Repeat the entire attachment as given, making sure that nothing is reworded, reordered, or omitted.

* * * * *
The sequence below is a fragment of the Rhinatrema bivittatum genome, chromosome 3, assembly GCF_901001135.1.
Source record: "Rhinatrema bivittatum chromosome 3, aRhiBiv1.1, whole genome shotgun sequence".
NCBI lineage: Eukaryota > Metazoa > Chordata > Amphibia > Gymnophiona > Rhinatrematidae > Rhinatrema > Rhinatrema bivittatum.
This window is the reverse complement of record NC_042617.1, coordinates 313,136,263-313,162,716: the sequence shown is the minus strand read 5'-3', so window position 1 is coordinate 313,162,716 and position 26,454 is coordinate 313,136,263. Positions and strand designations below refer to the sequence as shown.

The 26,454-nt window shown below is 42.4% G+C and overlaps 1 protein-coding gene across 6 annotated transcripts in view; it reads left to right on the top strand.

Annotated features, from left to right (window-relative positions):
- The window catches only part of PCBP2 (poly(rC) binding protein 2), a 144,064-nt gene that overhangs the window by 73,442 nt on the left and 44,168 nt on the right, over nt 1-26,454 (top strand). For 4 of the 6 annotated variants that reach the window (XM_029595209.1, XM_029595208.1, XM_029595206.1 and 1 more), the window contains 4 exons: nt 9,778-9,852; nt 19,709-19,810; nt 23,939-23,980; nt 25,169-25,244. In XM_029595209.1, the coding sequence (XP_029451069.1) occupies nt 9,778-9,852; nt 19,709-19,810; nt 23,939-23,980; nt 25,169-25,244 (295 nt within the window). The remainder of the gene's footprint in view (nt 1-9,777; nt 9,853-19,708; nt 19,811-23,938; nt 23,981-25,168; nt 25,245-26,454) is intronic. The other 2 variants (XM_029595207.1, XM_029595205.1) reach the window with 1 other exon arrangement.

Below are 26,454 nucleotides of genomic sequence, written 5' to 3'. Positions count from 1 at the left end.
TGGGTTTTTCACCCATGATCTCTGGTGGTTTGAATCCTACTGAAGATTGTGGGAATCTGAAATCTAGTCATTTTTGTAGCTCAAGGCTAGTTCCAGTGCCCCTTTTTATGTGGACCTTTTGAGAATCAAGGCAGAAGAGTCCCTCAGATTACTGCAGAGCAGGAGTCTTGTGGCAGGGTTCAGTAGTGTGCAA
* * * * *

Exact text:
The sequence below is a fragment of the Rhinatrema bivittatum genome, chromosome 3, assembly GCF_901001135.1.
Source record: "Rhinatrema bivittatum chromosome 3, aRhiBiv1.1, whole genome shotgun sequence".
NCBI lineage: Eukaryota > Metazoa > Chordata > Amphibia > Gymnophiona > Rhinatrematidae > Rhinatrema > Rhinatrema bivittatum.
This window is the reverse complement of record NC_042617.1, coordinates 313,136,263-313,162,716: the sequence shown is the minus strand read 5'-3', so window position 1 is coordinate 313,162,716 and position 26,454 is coordinate 313,136,263. Positions and strand designations below refer to the sequence as shown.

The 26,454-nt window shown below is 42.4% G+C and overlaps 1 protein-coding gene across 6 annotated transcripts in view; it reads left to right on the top strand.

Annotated features, from left to right (window-relative positions):
- The window catches only part of PCBP2 (poly(rC) binding protein 2), a 144,064-nt gene that overhangs the window by 73,442 nt on the left and 44,168 nt on the right, over nt 1-26,454 (top strand). For 4 of the 6 annotated variants that reach the window (XM_029595209.1, XM_029595208.1, XM_029595206.1 and 1 more), the window contains 4 exons: nt 9,778-9,852; nt 19,709-19,810; nt 23,939-23,980; nt 25,169-25,244. In XM_029595209.1, the coding sequence (XP_029451069.1) occupies nt 9,778-9,852; nt 19,709-19,810; nt 23,939-23,980; nt 25,169-25,244 (295 nt within the window). The remainder of the gene's footprint in view (nt 1-9,777; nt 9,853-19,708; nt 19,811-23,938; nt 23,981-25,168; nt 25,245-26,454) is intronic. The other 2 variants (XM_029595207.1, XM_029595205.1) reach the window with 1 other exon arrangement.

Below are 26,454 nucleotides of genomic sequence, written 5' to 3'. Positions count from 1 at the left end.
TGGGTTTTTCACCCATGATCTCTGGTGGTTTGAATCCTACTGAAGATTGTGGGAATCTGAAATCTAGTCATTTTTGTAGCTCAAGGCTAGTTCCAGTGCCCCTTTTTATGTGGACCTTTTGAGAATCAAGGCAGAAGAGTCCCTCAGATTACTGCAGAGCAGGAGTCTTGTGGCAGGGTTCAGTAGTGTGCAA